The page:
maybe the aclu@and the supreme court should be paying for these peoples defense.and not the american taxpayers.as for there rights maybe you lawyers and this braindead court should go over there and see what kind of rights they will give you.

mike

americans are going to get killed becase of this ruling

G. Herald

In this country it is supposed to be "innocent until proven guilty" not guilty until proven innocent!!! Hey, I want my liberties!!!Not a nazi state!!!!!

John

If we forget the past we are doomed to repeat it. Alexander Hamilton and the Founding Fathers created that great document that began democracy. If democracy dies so will all freedoms; tyranny will reign. We must regain the respect of the world and againd lead by example, not by fear.

Joseph Baker

Many people have claimed that the Boumediene decision "restored" the right of habeas corpus to detainees. However, a more accurate description would be that this ruling INVENTED the right, seeing as though such a right did not exist before Thursday. Despite 70 pages worth of opinion (and three extra thrown in by Souter's concurrence)the majority failed to cite a single case in which the Court previously held that alien combatants detained abroad in territory over which the United States has no formal sovereignty possessed habeas privileges. The majority also conceded that there was no common law precedent for extending such a right. In such an instance, where there is no case law or common law precedent, how can the Court have possibly ruled that detainees held in the sovereign territory of Cuba have full protection of habeas corpus? This is especially troubling given that the Court in Eisentrager had held unequivocally that such habeas privileges did not extend to aliens held in areas outside of legal U.S. sovereignty. What we have is a true tragedy. 5 unelected judges, going against firmly established precedent and the firm legal reasoning of TWO lower courts, in granting unprecedented Constitutional protection to enemy detainees in a time of war. While you may believe that detainees should have habeas privileges, that does not mean that such privileges are required under the Constitution. These 5 judges substituted their own personal beliefs for the traditions and precedents of the institution they were appointed to serve. They have a nerve to talk about the importance of the separation of powers, given their extra-judicial actions in this ruling.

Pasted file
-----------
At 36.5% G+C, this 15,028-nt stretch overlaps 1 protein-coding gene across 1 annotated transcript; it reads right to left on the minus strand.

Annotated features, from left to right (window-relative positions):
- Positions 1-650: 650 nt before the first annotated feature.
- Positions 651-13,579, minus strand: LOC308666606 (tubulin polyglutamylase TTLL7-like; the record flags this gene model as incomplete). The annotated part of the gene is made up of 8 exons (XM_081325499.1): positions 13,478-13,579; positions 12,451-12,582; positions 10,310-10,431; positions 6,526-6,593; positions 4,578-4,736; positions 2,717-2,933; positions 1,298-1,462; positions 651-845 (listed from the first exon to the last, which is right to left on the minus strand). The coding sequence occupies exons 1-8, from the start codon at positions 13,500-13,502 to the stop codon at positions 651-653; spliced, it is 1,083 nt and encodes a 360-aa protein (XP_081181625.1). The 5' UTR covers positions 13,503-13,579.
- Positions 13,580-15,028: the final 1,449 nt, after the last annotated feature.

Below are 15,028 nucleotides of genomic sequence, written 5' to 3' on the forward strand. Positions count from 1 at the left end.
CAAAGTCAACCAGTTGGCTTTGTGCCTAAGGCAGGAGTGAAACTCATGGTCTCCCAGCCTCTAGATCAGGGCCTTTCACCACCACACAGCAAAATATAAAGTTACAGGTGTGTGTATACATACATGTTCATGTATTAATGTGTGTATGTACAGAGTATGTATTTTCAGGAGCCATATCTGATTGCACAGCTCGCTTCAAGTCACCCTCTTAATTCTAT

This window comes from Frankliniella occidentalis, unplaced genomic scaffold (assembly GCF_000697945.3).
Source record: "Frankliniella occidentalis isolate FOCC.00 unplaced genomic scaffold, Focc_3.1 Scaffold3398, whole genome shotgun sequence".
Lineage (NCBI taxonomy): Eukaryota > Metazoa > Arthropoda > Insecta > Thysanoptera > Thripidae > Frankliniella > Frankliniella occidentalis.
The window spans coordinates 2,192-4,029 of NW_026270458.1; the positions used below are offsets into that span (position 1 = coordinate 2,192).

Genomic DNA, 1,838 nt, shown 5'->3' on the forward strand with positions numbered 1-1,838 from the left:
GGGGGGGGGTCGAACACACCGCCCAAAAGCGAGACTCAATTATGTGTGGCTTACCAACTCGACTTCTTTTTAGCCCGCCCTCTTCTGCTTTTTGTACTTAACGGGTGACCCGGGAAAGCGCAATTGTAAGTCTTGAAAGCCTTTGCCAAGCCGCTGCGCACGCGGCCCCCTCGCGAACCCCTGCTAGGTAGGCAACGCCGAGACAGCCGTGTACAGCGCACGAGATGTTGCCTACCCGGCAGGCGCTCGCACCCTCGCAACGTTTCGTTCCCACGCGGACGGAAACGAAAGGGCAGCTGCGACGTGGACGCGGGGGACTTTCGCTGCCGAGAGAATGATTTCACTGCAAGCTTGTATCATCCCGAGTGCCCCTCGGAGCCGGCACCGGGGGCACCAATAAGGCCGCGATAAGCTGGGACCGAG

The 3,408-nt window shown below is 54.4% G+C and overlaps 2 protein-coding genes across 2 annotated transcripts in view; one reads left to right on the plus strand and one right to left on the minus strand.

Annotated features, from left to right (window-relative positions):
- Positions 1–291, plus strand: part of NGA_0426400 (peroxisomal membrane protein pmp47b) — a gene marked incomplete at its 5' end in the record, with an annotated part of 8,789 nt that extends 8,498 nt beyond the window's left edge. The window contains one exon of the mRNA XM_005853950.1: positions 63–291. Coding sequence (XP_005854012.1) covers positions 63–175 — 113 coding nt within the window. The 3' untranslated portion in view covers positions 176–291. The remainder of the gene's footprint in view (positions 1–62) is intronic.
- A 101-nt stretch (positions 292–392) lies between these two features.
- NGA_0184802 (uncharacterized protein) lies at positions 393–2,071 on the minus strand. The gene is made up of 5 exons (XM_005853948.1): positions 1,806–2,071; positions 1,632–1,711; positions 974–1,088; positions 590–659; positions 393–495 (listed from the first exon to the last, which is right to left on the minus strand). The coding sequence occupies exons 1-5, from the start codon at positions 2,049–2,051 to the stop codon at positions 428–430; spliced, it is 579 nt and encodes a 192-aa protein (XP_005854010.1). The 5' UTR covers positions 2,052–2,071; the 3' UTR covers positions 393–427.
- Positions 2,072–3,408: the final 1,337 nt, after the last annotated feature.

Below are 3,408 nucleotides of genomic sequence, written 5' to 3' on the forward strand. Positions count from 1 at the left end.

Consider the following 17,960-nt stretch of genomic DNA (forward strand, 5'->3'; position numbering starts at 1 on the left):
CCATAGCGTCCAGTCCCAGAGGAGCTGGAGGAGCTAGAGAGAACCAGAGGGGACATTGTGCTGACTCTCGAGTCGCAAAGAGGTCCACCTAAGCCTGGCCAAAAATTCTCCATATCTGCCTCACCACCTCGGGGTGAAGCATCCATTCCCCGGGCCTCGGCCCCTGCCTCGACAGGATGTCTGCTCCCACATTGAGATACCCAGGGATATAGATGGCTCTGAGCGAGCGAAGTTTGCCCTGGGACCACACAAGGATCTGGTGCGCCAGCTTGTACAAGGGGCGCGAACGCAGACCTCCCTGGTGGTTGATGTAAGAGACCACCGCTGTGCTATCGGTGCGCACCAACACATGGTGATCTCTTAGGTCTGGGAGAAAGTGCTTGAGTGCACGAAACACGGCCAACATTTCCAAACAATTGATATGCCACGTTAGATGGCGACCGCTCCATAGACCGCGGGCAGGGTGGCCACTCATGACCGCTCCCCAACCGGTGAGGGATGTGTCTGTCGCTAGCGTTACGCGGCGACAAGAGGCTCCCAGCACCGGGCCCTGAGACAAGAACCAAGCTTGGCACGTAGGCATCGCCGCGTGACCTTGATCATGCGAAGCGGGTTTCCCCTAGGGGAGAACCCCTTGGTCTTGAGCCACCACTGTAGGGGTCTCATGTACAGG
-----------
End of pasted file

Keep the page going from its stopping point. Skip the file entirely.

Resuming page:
Brad